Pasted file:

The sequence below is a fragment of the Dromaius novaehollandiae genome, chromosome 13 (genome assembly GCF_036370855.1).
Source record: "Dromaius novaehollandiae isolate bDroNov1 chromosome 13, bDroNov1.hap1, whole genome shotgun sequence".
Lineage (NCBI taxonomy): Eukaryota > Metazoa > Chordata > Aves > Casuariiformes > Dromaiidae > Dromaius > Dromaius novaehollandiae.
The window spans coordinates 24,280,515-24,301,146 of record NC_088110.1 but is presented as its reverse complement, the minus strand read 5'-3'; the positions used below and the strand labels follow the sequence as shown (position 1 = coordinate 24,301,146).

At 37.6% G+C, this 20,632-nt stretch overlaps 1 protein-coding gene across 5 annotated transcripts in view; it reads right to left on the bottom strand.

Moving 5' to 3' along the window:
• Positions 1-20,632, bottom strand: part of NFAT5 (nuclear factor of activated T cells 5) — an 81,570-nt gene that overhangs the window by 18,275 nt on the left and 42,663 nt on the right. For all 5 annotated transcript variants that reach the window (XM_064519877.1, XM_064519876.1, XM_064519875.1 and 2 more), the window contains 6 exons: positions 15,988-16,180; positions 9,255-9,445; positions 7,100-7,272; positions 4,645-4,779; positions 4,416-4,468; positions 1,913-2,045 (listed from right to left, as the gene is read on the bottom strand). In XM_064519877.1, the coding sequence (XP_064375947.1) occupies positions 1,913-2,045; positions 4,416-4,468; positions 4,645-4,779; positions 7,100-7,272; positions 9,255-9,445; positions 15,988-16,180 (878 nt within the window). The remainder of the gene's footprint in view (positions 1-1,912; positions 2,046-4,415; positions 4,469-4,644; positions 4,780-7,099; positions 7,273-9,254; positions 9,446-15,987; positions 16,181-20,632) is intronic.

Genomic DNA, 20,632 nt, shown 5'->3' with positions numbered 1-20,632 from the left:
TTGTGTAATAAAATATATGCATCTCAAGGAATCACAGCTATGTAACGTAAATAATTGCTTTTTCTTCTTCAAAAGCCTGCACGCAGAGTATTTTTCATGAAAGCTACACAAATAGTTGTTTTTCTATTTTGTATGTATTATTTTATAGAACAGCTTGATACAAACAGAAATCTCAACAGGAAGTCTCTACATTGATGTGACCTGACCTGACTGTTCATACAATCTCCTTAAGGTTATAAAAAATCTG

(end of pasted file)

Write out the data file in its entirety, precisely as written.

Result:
The sequence below is a fragment of the Dromaius novaehollandiae genome, chromosome 13 (genome assembly GCF_036370855.1).
Source record: "Dromaius novaehollandiae isolate bDroNov1 chromosome 13, bDroNov1.hap1, whole genome shotgun sequence".
Lineage (NCBI taxonomy): Eukaryota > Metazoa > Chordata > Aves > Casuariiformes > Dromaiidae > Dromaius > Dromaius novaehollandiae.
The window spans coordinates 24,280,515-24,301,146 of record NC_088110.1 but is presented as its reverse complement, the minus strand read 5'-3'; the positions used below and the strand labels follow the sequence as shown (position 1 = coordinate 24,301,146).

At 37.6% G+C, this 20,632-nt stretch overlaps 1 protein-coding gene across 5 annotated transcripts in view; it reads right to left on the bottom strand.

Moving 5' to 3' along the window:
• Positions 1-20,632, bottom strand: part of NFAT5 (nuclear factor of activated T cells 5) — an 81,570-nt gene that overhangs the window by 18,275 nt on the left and 42,663 nt on the right. For all 5 annotated transcript variants that reach the window (XM_064519877.1, XM_064519876.1, XM_064519875.1 and 2 more), the window contains 6 exons: positions 15,988-16,180; positions 9,255-9,445; positions 7,100-7,272; positions 4,645-4,779; positions 4,416-4,468; positions 1,913-2,045 (listed from right to left, as the gene is read on the bottom strand). In XM_064519877.1, the coding sequence (XP_064375947.1) occupies positions 1,913-2,045; positions 4,416-4,468; positions 4,645-4,779; positions 7,100-7,272; positions 9,255-9,445; positions 15,988-16,180 (878 nt within the window). The remainder of the gene's footprint in view (positions 1-1,912; positions 2,046-4,415; positions 4,469-4,644; positions 4,780-7,099; positions 7,273-9,254; positions 9,446-15,987; positions 16,181-20,632) is intronic.

Genomic DNA, 20,632 nt, shown 5'->3' with positions numbered 1-20,632 from the left:
TTGTGTAATAAAATATATGCATCTCAAGGAATCACAGCTATGTAACGTAAATAATTGCTTTTTCTTCTTCAAAAGCCTGCACGCAGAGTATTTTTCATGAAAGCTACACAAATAGTTGTTTTTCTATTTTGTATGTATTATTTTATAGAACAGCTTGATACAAACAGAAATCTCAACAGGAAGTCTCTACATTGATGTGACCTGACCTGACTGTTCATACAATCTCCTTAAGGTTATAAAAAATCTG